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Become a Great Wine Taster

Lesson 7 of 21

Tasting: Comparing Whites without Oak


Become a Great Wine Taster

Lesson 7 of 21

Tasting: Comparing Whites without Oak


Lesson Info

Tasting: Comparing Whites without Oak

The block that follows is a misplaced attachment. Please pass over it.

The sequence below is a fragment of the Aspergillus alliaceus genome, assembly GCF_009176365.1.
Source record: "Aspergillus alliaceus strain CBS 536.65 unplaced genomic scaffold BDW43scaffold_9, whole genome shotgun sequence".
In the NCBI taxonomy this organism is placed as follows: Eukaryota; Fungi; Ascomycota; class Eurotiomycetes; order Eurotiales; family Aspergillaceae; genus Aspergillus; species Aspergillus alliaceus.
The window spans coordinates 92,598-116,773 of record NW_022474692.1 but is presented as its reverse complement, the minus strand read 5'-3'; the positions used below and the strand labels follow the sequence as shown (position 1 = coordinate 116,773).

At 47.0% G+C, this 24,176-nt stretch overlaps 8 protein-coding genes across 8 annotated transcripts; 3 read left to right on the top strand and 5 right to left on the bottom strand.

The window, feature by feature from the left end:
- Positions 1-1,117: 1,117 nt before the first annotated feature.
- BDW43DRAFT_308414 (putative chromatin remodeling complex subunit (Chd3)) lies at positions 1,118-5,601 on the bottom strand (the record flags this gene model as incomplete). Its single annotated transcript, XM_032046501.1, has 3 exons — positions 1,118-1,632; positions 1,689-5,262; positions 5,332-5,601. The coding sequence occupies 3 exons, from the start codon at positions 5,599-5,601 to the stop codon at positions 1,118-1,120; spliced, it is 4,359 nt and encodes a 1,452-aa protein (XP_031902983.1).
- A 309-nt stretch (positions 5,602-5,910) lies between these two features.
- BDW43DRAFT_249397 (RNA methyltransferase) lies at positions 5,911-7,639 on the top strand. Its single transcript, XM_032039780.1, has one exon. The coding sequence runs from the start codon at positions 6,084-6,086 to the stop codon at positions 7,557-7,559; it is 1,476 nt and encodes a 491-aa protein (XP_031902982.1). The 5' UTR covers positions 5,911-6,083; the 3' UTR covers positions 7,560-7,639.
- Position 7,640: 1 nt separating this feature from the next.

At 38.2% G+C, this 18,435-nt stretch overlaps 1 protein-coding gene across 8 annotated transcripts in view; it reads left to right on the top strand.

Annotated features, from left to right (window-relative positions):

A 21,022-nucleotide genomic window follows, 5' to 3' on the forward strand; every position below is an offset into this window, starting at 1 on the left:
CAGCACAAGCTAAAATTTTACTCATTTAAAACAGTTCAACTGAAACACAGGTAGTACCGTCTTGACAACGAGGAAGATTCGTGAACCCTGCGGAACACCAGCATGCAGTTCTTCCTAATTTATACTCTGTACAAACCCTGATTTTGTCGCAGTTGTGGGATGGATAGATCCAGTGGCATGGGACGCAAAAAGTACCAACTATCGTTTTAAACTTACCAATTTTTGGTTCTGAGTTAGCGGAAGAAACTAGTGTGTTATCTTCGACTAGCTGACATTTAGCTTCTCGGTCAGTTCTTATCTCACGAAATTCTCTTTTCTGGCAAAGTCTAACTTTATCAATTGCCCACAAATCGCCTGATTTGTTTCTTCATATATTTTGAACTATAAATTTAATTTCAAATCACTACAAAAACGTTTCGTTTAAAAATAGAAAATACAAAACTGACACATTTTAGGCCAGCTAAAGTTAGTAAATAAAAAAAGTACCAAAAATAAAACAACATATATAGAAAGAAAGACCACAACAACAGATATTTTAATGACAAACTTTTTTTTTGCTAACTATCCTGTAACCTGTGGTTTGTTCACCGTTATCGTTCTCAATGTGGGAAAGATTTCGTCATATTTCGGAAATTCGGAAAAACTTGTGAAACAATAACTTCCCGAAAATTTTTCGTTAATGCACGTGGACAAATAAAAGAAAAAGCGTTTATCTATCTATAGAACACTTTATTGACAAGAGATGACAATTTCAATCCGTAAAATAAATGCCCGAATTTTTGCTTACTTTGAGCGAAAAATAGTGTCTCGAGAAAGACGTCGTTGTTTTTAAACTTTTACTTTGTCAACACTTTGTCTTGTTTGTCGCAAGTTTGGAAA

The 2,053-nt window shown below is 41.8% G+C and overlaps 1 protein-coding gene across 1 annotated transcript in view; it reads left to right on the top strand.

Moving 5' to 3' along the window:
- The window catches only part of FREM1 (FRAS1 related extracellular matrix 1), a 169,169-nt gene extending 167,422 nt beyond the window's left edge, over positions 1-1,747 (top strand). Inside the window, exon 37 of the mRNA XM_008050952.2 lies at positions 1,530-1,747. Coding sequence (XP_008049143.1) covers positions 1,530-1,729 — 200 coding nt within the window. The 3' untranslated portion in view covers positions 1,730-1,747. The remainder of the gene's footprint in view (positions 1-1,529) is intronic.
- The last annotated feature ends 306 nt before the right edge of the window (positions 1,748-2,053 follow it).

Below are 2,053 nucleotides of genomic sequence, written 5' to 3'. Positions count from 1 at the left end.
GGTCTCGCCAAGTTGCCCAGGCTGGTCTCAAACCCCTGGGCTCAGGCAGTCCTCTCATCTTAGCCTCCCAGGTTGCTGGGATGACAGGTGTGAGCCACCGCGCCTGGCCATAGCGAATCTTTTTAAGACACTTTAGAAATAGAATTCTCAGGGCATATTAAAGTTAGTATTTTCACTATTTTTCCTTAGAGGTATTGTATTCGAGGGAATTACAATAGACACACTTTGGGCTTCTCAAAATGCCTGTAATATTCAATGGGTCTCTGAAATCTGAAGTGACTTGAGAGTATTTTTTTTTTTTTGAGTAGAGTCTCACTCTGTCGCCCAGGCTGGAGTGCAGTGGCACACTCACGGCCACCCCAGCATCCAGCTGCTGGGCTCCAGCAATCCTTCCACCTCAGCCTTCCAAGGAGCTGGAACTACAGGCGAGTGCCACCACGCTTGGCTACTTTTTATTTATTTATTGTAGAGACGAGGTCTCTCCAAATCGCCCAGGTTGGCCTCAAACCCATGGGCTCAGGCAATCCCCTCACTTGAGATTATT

I think we should do the reasoning. So pick it up. And what is it? Right in the middle? What color? This is the darkest of the three. Right? When we picked him up and compared all three of them, remember that? I thought Part me. I'm calling this on the darkest, but but I think that there's a different tinge. Insider? Yes, it's redder that you said Awesome. High five. That's I'm so glad you said that. It's gonna be great. So let's remember that it's kind of brassy. That's super super important. Super important. Okay, so what? How would we describe this? The reasoning. Yellow gold, yellow gold. Okay, great. And do you see any of the green stuff we saw in the last one? Okay. Cool. Then let's keep going. Um, how bright is it? Is this bright? I'm good with bright. Awesome. And is there any sediment? Uh, no. Is there any gas? Yes. Yes. Is the right answer. Who said Yes, You did. Exactly. So what's it doing? The bubbles? Yeah, they're just hanging out on the side. Right, But it's not rising. ...